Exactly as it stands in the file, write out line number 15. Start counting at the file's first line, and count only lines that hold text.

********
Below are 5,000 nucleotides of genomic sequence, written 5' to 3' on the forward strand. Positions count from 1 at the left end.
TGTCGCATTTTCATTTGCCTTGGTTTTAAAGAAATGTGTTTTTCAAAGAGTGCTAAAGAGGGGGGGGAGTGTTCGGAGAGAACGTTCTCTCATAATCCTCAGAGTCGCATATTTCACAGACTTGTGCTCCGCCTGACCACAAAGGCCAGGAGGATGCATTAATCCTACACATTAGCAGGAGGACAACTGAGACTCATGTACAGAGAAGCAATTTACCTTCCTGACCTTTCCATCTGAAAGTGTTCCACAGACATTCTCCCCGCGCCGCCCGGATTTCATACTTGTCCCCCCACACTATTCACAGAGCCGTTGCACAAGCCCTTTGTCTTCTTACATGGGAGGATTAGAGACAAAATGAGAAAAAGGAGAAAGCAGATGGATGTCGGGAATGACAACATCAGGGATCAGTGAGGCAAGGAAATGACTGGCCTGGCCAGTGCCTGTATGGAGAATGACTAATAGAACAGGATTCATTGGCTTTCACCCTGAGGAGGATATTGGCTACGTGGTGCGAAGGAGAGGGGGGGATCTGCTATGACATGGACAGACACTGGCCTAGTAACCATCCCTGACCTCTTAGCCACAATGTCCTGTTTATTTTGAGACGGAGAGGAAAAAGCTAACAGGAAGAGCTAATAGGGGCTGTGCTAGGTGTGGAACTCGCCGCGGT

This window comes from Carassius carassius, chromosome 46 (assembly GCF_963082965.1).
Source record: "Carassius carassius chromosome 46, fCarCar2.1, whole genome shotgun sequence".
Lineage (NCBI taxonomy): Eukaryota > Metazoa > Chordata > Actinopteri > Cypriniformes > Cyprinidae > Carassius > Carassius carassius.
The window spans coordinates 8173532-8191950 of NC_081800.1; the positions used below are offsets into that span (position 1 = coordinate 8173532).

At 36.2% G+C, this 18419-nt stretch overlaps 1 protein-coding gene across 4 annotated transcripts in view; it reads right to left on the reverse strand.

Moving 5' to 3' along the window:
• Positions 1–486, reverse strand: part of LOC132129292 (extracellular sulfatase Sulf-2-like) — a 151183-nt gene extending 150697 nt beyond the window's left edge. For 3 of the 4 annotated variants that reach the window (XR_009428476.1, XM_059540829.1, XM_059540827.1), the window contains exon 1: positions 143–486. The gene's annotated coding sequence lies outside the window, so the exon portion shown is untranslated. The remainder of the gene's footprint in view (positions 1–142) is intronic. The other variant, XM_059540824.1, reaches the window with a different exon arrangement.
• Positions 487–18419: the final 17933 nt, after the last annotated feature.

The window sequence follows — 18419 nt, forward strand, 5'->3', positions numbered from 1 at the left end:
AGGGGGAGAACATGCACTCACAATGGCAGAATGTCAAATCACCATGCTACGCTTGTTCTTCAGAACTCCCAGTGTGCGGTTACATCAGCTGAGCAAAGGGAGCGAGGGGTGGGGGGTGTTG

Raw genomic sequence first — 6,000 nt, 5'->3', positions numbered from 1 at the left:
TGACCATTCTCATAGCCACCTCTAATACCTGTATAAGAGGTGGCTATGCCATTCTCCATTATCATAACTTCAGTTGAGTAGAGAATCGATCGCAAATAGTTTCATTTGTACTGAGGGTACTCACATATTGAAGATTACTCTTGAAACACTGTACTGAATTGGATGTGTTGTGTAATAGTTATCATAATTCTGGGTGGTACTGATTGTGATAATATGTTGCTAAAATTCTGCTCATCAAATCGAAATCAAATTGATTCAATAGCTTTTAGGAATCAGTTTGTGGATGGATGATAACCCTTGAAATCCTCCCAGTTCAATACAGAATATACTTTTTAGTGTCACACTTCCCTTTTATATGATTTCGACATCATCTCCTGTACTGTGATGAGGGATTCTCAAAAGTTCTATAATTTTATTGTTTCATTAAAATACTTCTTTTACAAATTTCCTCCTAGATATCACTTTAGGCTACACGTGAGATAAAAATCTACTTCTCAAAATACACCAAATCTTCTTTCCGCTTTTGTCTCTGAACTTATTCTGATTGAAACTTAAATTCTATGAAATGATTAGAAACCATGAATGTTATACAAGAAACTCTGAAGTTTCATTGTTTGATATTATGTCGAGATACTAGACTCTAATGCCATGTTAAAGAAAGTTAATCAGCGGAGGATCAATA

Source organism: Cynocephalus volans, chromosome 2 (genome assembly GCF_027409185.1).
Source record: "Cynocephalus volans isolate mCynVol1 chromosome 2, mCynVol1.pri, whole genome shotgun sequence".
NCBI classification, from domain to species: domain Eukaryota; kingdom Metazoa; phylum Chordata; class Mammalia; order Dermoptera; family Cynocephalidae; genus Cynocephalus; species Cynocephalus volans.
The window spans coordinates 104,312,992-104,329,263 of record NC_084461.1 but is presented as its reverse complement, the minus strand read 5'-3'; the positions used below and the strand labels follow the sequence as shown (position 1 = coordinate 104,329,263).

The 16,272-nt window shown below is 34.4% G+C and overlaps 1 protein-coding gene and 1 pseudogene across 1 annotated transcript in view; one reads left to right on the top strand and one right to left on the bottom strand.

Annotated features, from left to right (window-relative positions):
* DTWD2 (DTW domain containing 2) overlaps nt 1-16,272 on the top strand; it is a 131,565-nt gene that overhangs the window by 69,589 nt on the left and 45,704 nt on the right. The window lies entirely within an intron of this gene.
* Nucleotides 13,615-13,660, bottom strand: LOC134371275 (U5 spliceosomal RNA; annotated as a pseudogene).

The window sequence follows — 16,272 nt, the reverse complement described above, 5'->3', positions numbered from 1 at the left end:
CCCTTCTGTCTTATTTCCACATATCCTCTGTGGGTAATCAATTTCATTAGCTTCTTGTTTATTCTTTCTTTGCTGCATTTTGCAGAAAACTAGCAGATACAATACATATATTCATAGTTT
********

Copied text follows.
Source organism: Cynocephalus volans, chromosome 2 (genome assembly GCF_027409185.1).